ERIC Number: ED172383
Record Type: Non-Journal
Publication Date: 1977-Dec
Reference Count: N/A
School Finance Reform in Connecticut: Property Values and School Spending. General Series: No. 8.
McEachern, William A.
If taxes are higher in one town than in another it does not necessarily mean that residents of the low-tax town are better off; they may have had to pay high property prices to live in the more desirable low-tax town. It is incorrect to believe that property wealth differences are the only reason for spending disparities across towns. A more important cause appears to be income differences. Even if tax-prices were equalized across towns, wide differences in incomes would perpetuate differences in school spending. The Connecticut state tax reform program is tailored to lower the tax-price (or property tax rate) of education in income-poor towns. Under the present formula, state aid is in effect a lump-sum grant. Low-income towns may merely use this grant to support education and use the funds previously supporting the schools for other purposes, thus not increasing per pupil spending at all. What is really at issue with school finance reform is not differences in the price of education across towns but differences in incomes and the resulting abilities to pay. The total evidence here suggests that school finance reform now under way in Connecticut will not have the desired effect on per pupil spending. (Author/JM)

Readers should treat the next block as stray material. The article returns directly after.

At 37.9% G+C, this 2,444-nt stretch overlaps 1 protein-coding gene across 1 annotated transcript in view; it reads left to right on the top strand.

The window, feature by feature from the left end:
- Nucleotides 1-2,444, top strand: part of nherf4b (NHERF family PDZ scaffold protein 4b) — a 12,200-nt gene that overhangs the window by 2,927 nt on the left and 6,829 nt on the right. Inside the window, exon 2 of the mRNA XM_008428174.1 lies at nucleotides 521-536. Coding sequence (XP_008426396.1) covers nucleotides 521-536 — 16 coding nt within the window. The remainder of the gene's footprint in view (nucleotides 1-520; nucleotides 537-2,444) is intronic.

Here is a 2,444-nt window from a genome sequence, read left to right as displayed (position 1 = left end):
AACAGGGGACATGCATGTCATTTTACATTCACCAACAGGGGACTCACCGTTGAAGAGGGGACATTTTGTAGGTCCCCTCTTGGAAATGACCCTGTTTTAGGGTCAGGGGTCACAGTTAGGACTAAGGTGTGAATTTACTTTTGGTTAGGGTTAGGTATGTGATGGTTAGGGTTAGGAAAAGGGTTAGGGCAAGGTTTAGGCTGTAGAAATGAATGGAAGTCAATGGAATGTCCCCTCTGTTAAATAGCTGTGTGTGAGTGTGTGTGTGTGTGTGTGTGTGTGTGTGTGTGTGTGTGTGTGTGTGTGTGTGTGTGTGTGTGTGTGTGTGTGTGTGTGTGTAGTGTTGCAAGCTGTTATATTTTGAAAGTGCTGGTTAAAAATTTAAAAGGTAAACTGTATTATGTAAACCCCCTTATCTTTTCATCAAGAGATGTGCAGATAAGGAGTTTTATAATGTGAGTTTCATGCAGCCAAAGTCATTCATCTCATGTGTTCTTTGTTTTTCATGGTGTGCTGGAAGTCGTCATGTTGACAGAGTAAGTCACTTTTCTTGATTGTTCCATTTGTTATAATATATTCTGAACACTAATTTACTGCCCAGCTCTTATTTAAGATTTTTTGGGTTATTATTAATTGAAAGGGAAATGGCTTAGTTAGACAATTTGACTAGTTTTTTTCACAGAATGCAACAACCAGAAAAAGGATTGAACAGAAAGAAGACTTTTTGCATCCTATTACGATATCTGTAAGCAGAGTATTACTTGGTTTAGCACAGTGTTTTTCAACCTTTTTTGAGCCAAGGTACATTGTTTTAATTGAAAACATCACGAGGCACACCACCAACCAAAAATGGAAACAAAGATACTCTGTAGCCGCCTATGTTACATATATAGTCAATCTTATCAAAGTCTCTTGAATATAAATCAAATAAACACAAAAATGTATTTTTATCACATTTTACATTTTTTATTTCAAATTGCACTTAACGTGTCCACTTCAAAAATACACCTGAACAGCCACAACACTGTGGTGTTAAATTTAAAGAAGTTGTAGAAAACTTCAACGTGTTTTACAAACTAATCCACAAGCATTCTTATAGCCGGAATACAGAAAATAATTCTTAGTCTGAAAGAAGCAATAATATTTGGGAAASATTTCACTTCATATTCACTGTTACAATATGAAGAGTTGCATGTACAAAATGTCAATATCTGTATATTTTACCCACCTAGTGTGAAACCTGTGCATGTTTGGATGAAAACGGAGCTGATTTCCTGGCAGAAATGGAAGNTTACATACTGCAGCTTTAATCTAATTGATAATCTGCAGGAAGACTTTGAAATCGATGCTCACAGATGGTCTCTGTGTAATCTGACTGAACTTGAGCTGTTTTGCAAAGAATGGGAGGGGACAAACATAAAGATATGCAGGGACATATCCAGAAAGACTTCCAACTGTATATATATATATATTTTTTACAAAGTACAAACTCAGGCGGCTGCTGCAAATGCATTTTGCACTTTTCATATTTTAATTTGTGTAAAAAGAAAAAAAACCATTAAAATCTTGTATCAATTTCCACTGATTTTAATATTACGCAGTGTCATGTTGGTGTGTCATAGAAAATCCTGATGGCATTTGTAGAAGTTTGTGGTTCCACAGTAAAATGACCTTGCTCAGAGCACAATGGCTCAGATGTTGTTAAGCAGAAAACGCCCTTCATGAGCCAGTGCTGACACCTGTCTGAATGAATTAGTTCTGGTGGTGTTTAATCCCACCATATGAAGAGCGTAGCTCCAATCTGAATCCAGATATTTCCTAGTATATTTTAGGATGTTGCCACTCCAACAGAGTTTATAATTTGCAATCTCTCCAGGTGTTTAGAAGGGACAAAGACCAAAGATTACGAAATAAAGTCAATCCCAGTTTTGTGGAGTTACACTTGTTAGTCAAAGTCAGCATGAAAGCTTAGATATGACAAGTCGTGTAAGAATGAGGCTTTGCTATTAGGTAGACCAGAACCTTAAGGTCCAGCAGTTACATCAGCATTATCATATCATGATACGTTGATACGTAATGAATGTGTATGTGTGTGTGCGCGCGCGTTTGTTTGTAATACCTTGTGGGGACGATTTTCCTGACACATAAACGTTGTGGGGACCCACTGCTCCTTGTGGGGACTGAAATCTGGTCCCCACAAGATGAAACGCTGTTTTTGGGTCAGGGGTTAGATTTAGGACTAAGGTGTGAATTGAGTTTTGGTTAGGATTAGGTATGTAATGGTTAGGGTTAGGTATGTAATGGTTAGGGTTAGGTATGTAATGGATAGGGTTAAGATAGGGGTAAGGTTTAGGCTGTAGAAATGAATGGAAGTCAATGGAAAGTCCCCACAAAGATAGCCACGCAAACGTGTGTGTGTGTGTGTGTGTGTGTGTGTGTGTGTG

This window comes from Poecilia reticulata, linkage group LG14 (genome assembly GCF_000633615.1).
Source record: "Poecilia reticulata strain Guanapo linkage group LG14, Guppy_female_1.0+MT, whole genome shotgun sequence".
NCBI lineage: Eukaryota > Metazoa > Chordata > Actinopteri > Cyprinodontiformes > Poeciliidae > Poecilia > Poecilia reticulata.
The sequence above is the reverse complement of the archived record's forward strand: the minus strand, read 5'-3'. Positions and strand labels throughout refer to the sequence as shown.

Publication Type: Reports - Research; Collected Works - Serials
Education Level: N/A
Authoring Institution: Connecticut Univ., Storrs. Center for Real Estate and Economic Studies.
Identifiers - Location: Connecticut